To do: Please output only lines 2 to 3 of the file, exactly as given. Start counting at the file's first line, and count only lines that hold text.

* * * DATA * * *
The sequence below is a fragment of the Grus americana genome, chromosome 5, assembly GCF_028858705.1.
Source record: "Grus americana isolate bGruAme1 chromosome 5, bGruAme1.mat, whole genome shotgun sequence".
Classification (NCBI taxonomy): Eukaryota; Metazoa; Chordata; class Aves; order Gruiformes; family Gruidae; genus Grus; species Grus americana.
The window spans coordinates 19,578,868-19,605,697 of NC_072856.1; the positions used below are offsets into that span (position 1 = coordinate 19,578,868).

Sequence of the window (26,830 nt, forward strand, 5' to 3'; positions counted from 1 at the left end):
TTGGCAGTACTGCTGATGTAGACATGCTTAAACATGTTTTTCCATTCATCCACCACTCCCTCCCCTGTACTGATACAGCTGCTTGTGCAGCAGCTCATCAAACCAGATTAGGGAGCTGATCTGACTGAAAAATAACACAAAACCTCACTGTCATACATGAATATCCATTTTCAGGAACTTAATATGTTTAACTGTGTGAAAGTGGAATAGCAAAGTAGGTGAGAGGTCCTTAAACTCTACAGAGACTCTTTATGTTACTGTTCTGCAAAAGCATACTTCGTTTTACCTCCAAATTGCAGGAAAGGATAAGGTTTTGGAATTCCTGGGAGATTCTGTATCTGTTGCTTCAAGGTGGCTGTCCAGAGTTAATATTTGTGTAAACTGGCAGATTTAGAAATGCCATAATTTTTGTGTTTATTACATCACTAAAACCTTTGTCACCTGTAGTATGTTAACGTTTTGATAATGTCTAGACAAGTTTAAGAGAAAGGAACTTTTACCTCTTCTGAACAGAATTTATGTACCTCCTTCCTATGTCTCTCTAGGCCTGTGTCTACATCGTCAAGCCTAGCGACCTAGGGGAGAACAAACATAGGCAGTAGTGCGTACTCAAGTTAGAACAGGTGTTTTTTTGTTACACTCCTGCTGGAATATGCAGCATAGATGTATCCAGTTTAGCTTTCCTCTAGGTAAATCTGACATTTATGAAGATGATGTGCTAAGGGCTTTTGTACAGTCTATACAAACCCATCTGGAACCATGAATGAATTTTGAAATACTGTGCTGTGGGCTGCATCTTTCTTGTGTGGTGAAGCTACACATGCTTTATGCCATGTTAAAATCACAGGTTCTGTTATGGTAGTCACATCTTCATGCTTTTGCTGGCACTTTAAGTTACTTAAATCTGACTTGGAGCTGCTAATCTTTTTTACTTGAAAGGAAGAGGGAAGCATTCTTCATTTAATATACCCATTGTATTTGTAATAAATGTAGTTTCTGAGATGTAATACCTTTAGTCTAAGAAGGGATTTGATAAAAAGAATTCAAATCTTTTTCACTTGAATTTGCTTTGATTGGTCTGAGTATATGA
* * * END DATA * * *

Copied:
Source record: "Grus americana isolate bGruAme1 chromosome 5, bGruAme1.mat, whole genome shotgun sequence".
Classification (NCBI taxonomy): Eukaryota; Metazoa; Chordata; class Aves; order Gruiformes; family Gruidae; genus Grus; species Grus americana.